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Diabetes threatens many Newark residents

Diabetes threatens about one out of three people in the U.S., according to the American Diabetes Association (the organization has an office about 13 miles east of Newark, in Manhattan). Among minorities, the risk of the disease is even higher.

African Americans have a 77 percent higher risk than non-Hispanic white Americans, for instance, while the risk to Hispanics is 66 percent higher than the risk to non-Hispanic white Americans. That means an increased risk of the disabilities that can result from diabetes, including limb amputation, heart disease, kidney disease, blindness and nerve damage, among others.

The numbers from the American Diabetes Association are astounding:

  • Heart disease death rates are two to four times higher for adults with diabetes than for adults without
  • Stroke risk is also two to four times higher for those with diabetes
  • Among adults ages 20 to 74 years old, diabetes is the number one cause of new cases of blindness
  • Diabetes is the number one cause of kidney failure in the U.S.
  • In 2008, more than 48,000 diabetics began end-stage kidney disease treatment in the U.S.; more than 200,000 diabetics had had a kidney transplant or were receiving chronic dialysis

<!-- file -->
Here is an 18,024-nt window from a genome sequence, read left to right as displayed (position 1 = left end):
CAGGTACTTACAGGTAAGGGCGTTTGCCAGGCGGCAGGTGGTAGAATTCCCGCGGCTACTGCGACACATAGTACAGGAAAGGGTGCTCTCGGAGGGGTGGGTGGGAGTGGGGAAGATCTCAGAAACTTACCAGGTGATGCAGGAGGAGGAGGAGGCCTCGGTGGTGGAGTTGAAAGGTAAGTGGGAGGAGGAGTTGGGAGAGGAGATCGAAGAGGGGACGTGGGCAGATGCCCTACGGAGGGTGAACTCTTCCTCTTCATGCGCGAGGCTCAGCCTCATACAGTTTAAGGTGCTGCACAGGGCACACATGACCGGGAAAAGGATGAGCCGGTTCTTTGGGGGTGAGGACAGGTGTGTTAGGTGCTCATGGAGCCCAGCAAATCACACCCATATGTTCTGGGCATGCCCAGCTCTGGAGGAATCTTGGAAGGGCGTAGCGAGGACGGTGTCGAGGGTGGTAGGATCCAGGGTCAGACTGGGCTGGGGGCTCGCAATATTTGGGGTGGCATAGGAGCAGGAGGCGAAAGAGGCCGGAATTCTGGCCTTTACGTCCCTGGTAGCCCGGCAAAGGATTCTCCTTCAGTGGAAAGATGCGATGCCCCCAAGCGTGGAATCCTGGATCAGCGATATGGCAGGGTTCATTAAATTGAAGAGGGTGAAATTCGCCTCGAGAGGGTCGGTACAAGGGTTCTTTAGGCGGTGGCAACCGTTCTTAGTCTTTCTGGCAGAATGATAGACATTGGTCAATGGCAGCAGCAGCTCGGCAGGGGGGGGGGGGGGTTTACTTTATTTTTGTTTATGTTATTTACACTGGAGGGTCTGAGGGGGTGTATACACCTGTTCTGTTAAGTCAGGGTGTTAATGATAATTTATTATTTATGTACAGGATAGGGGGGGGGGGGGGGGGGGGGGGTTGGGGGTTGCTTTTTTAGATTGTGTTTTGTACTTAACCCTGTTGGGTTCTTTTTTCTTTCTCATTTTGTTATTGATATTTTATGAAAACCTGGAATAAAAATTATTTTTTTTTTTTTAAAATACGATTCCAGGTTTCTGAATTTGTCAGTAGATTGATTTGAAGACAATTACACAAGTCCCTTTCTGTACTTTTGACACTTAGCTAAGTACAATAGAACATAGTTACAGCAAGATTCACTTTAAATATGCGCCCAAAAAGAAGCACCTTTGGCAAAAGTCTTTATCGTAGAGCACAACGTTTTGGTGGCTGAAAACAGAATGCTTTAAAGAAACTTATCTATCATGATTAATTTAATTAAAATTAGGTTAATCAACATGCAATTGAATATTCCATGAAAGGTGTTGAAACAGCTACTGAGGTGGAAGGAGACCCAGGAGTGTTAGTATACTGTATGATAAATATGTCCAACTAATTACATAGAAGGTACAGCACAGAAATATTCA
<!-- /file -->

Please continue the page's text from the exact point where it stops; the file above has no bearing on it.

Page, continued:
• Up to 70 percent of diabetics have mild to severe nerve system damage

Experts say it’s important to have a blood test to check for diabetes or pre-diabetes conditions. In some cases, changes in diet and physical activity can prevent the onset of diabetes.

In other cases, people are left disabled by the disease and unable to work. For them, SSDI can be the difference-maker in remaining self-sufficient. Discuss the Social Security Disability Insurance claims and appeals process with an experienced attorney.

Source: KUSA, "9Health Fair: Heritage affects risks for diabetes," Kristin Carringer, April 29, 2014

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